The State Library is temporarily closed until further notice. See updates here.
The collections of the State Library reveal diverse themes and tangents of opposition to the bomb. These coexisted with a widespread unease about possible regional and global conflict that characterised the postwar years.
My research into these strands of antinuclear thought and protest from 1945 has traversed the Library’s large collections of pamphlets, periodicals, manuscripts and ephemera relating to the broadly defined ‘peace movement’ and its many organisations, groups and influential figures. These collections depict a complex web of national organisations and their local chapters, political parties (and factions thereof), advocacy groups and unions, with the cross-pollination of individuals, ideas and resources between them all a major and enduring feature of peace activism in these years.
In 1945, the new atomic bomb signalled to pacifists, trade unions, communists and other concerned Australians that the victorious Allies intended to use the bomb to shape the postwar world in a dangerous manner. This threat of nuclear war and the insecurities of the looming Cold War, coupled with concerns about the effect of the postwar economic boom on living standards, prices and jobs for ordinary Australians, were key features of the peace movement’s program in the immediate postwar years. A Communist Party election leaflet from 1946, for example, objected to the Allies’ ‘atomic diplomacy’ and the ‘dollar imperialism’ of foreign policy. Communists linked the pursuit of Cold War policy by Australia and its allies with cuts in social spending, and advocated for an Australia committed to democracy at home and abroad.
The formation in 1949 of a national body — the Australian Peace Council (APC) — marked the beginnings of a postwar tradition of formal peace organisation that continues today. The records of People for Nuclear Disarmament (PND), held at the Mitchell Library, offer a unique insight into this organisational history, and highlight the ongoing concern with the persistent danger posed by nuclear weapons, their testing and the threat of their potential use.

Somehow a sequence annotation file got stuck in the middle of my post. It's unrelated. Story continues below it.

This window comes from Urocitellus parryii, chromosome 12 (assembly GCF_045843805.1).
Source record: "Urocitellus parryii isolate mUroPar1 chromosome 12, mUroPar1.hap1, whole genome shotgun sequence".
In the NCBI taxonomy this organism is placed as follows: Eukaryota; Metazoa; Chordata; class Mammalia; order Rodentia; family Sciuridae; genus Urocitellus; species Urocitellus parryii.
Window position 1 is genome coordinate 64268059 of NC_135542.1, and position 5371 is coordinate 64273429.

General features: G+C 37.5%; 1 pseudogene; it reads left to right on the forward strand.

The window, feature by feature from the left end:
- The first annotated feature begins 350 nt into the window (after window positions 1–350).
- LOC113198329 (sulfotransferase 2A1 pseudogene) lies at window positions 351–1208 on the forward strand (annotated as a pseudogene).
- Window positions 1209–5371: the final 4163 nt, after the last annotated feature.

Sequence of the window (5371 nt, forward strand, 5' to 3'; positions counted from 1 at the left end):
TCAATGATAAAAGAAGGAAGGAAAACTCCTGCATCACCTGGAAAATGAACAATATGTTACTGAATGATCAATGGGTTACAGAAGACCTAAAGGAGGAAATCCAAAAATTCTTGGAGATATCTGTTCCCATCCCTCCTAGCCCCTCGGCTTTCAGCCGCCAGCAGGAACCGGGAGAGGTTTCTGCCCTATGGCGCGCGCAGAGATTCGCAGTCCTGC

The APC and its state bodies were at the forefront of peace activism in Australia in the 1950s. Alongside the Communist Party, many left wing trade unions and factions of the ALP, the APC mounted various campaigns against the wave of atomic testing that enveloped Australia and the Pacific Ocean from the late 1940s.
It also organised large peace congresses, many of which featured prominent overseas speakers. In April 1950, for example, the Australia Peace Congress held in Melbourne was host to the Dean of Canterbury, Hewlett Johnson. Johnson’s outspoken support for communism — he was often referred to as the ‘Red Dean’ — marked the Congress as a target for many conservatives eager to denounce the peace movement as a puppet of Soviet propaganda. Such ‘Red-baiting’ would continue to harass those opposed to nuclear weapons for the remainder of the Cold War.
The PND records also reflect a steadily increasing anxiety regarding nuclear testing. Although the United States had been testing nuclear weapons in the Marshall Islands since 1948, the announcement of British plans for a series of tests to be held in 1952 off the coast of remote north-west Australia aroused further opposition. At the same time, the peace movement in Australia was involved in the Stockholm Appeal, an international campaign to gather signatures appealing for a peace pact between the five major powers and calling for the prohibition of nuclear weapons. Petition literature — many examples of which are held in the Mitchell Library’s pamphlet and ephemera collections — avowed that ‘the key to world peace is your signature’ and that ‘a five power peace pact will bring prices down’.